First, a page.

Long-term food restriction depresses serum thyroid hormone concentrations in the rat

Jeremiah T. Herlihy, Cynthia Stacy, Helen A. Bertrand

Research output: Contribution to journalArticlepeer-review

75 Scopus citations


Long-term food restriction exerts an anti-aging action in rodents. The mechanism underlying its modulation of aging processes is unknown but changes in endocrine systems have been postulated as couplers of food restriction to aging. The effects of long-term food restriction on the serum concentrations of thyroid hormones were examined in 6-month-old, male Fischer 344 rats. For 4.5 months a Food Restricted group was fed 60% of the amount consumed by an Ad Libitum group. Food restriction did not alter the 24-h mean T4 concentration but reduced the 24-h mean T3 concentration from 95 ± 1 to 87 ± 3 ng/dl. The Ad Libitum group exhibited diurnal rhythms in both serum T4 and T3 concentrations, with peak values for each hormone at 1000 h. Although food restriction eliminated the 1000 h peak for both thyroid hormones, it abolished the diurnal variation only for T3. The dietary-induced changes in serum T4 and T3 are consistent with a role for these hormones in the anti-aging action of food restriction.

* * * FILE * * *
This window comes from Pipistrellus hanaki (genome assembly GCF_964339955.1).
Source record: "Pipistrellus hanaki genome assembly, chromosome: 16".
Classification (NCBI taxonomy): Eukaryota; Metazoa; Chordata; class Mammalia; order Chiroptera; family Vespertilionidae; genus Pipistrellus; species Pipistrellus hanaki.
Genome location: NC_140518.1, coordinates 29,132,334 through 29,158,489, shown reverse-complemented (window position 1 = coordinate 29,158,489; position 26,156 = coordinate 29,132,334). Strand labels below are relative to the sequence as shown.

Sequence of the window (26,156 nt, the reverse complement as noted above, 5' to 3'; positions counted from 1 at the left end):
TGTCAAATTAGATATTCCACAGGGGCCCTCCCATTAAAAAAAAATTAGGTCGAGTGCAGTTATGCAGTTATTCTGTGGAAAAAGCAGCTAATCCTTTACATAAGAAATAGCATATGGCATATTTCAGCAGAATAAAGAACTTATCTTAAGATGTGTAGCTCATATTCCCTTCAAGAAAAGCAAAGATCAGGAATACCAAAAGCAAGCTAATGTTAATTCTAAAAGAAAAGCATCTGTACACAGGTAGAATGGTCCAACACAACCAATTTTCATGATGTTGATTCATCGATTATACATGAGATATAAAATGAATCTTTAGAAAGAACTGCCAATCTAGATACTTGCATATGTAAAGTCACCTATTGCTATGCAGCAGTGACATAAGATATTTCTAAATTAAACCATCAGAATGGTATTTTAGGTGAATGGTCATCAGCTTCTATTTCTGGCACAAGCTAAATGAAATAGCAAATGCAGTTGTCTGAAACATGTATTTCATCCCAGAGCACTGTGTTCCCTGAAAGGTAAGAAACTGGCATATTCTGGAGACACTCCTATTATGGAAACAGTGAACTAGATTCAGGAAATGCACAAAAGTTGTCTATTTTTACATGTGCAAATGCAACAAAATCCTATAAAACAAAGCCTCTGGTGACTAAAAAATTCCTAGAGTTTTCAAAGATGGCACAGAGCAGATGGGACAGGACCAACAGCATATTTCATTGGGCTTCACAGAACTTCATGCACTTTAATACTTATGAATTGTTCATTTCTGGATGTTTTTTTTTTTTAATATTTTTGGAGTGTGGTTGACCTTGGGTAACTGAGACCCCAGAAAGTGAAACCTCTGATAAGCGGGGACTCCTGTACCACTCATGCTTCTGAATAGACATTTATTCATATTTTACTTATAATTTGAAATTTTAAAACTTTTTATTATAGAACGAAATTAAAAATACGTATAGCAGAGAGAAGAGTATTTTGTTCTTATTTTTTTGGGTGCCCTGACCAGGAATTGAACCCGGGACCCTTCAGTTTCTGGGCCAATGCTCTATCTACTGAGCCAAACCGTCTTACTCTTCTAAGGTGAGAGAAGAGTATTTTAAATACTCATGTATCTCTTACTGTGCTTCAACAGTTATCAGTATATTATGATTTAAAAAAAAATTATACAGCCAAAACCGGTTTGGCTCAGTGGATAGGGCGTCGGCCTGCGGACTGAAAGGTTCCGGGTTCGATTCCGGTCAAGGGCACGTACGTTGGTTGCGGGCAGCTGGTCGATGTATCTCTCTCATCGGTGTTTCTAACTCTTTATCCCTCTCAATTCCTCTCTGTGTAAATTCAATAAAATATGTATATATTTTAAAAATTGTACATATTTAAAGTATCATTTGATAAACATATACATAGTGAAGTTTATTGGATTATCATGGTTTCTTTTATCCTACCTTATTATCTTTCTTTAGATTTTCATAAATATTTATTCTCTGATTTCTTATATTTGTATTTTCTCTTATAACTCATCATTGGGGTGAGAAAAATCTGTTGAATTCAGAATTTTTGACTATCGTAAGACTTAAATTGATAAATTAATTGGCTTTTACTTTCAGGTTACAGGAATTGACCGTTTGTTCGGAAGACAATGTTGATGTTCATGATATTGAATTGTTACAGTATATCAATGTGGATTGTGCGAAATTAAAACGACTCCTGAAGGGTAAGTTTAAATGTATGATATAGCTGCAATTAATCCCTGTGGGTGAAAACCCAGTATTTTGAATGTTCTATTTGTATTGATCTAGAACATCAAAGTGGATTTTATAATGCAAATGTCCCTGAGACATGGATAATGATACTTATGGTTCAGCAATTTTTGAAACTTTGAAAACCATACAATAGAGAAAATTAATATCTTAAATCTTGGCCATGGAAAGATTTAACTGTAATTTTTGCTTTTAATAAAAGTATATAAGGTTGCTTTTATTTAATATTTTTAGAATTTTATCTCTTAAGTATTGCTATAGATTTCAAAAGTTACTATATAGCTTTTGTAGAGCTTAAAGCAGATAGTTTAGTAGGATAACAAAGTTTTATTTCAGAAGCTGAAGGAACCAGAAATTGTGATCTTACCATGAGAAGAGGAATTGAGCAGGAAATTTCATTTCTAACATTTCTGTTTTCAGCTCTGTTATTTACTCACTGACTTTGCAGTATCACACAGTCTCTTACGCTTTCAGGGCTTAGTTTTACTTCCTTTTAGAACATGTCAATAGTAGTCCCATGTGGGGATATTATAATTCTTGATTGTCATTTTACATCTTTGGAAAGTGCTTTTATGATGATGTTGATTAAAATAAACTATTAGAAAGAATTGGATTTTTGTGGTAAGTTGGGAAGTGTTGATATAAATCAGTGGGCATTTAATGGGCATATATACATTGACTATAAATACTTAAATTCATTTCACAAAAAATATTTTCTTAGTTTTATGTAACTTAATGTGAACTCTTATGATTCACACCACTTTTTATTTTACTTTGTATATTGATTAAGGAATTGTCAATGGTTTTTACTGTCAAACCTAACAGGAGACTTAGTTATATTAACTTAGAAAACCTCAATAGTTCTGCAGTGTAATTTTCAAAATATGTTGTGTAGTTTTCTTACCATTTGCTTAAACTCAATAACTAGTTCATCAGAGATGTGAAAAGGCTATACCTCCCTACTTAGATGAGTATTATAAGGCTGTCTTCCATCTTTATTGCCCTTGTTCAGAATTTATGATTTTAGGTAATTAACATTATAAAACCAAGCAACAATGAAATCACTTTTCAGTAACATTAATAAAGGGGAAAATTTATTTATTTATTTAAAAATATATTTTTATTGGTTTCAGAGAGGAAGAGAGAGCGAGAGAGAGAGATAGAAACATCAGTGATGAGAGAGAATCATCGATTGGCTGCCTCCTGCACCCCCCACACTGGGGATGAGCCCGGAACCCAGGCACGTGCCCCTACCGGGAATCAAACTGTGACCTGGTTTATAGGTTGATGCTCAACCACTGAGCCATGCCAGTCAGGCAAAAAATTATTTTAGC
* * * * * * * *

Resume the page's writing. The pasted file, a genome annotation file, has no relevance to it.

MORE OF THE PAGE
Original languageEnglish (US)
Pages (from-to)9-16
Number of pages8
JournalMechanisms of Ageing and Development
Issue number1
StatePublished - Mar 31 1990


  • Aging
  • Diet
  • Diurnal rhythm
  • Thyroxine
  • Triiodothyronine

ASJC Scopus subject areas

  • Aging
  • Developmental Biology


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